Dear New Students,
If you are going to make the most of your lightning-fast Master’s year at the University of Chicago, you’ll need to learn how to mobilize the impressive array of academic resources available to you: faculty, courses, libraries, online journals, academic workshops, cultural events, and so on. Arguably, the single most important of those resources will be your “preceptor.”
The preceptors are a select group of Ph.D. students assigned to serve as sources of guidance and support to Master’s students throughout the year. We, the preceptors, are the resources best equipped to help you make the most—quickly, sensitively, and effectively—of all the other resources. Because preceptors have already accumulated a wealth of knowledge about everything from the quirks of individual professors to contemporary standards in academic writing, we will serve as your primary sounding boards when it comes to the likes of selecting courses, developing thesis topics, and finding faculty thesis advisors. More generally, your preceptor can help you plot an itinerary for the coming year, strategize your way through any obstacles you may encounter, and experience the overarching ambitiousness of your M.A. year as both manageable and fulfilling—perhaps even thrilling.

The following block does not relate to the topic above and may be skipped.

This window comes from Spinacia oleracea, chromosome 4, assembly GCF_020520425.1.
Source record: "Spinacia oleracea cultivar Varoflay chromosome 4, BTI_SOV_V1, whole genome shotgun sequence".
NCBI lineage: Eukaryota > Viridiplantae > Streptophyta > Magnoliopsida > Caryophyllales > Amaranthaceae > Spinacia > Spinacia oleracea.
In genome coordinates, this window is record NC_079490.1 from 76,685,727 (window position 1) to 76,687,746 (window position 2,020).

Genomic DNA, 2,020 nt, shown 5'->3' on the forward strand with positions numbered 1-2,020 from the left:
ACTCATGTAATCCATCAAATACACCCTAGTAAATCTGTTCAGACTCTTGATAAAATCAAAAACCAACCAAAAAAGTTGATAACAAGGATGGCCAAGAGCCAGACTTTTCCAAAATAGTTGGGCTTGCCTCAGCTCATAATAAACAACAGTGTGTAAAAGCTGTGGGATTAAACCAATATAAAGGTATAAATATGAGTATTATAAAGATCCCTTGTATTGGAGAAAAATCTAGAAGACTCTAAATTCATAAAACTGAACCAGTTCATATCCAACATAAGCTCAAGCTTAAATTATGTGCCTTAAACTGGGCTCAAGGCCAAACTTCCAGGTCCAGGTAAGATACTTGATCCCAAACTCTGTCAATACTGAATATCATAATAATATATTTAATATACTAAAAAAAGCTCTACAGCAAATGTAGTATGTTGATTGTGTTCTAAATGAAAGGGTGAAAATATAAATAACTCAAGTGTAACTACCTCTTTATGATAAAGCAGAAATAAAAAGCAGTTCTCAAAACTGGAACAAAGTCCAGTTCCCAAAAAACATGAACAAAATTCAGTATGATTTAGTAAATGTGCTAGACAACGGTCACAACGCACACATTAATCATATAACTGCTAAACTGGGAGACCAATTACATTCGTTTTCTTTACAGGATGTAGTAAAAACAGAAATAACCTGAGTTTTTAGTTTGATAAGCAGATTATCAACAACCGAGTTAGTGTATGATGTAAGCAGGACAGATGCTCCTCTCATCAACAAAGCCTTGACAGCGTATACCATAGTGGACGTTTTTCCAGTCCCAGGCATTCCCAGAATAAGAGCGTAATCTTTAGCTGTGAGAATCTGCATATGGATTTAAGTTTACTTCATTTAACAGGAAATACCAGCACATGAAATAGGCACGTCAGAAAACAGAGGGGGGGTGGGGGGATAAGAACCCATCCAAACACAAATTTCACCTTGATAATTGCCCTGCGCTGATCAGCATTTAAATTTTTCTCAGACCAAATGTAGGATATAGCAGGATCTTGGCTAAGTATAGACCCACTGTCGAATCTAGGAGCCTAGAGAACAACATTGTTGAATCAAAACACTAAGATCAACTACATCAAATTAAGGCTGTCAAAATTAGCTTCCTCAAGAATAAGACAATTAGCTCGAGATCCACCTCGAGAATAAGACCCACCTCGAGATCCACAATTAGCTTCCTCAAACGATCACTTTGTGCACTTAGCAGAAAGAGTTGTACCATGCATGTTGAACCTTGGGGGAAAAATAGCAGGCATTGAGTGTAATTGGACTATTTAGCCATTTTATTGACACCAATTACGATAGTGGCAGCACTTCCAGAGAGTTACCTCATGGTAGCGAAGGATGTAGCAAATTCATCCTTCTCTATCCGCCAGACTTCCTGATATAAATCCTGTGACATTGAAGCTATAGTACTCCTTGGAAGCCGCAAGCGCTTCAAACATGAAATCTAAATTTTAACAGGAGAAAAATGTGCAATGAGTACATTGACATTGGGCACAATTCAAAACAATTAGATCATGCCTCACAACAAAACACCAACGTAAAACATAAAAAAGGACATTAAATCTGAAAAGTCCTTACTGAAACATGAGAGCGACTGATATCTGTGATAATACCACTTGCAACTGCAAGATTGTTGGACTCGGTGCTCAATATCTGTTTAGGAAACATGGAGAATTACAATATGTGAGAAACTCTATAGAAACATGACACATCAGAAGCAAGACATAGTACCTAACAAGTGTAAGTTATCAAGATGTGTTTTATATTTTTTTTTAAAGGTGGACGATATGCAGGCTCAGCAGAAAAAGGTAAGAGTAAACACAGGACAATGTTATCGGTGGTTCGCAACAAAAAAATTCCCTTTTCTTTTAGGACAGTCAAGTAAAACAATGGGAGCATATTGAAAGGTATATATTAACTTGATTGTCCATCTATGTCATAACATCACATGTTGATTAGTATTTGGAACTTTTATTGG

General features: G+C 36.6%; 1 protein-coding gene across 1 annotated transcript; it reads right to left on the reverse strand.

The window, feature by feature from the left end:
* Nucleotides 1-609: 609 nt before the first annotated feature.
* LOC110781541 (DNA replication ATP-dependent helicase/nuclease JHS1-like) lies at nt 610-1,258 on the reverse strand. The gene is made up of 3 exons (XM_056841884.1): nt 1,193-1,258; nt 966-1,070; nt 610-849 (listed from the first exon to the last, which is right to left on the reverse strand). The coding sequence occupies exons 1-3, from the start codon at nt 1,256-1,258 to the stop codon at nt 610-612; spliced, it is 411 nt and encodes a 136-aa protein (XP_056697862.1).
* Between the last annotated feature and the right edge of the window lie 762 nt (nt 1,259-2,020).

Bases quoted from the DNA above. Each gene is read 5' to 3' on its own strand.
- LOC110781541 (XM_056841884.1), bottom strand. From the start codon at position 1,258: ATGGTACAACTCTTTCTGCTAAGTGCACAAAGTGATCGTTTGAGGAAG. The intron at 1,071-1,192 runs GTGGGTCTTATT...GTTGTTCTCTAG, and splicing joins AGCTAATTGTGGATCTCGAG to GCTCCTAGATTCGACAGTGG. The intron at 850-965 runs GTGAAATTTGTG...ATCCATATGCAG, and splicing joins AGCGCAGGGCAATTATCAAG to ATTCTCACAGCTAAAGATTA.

Conversely, the most important thing that you can do to help your preceptor is to keep him or her apprised about what is going on with you. If at some point in the year you should find yourself having difficulty—whether intellectually, psychologically, or otherwise—talk to your preceptor. Preceptors will never be disappointed or judgmental about that. Most of us will have found ourselves in similar positions throughout our own graduate careers. But our experience also tells us that, under the quarter system, small problems can escalate into large ones fairly quickly. If you keep your preceptor in the loop about what’s going on with you, he or she will likely be able to help—or will direct you to someone who can.
Last but not least, keep in mind that the preceptors will prove only as useful to you as your willingness to use us. Following psychoanalytic theorist D.W. Winnicott, I like to think of the “preceptor” as a kind of all-purpose academic “use-object.” Indeed, the take-home point that I’ve tried to make in each of the foregoing paragraphs is that our utility depends on your uptake. We’re here for you. Don’t neglect to use us!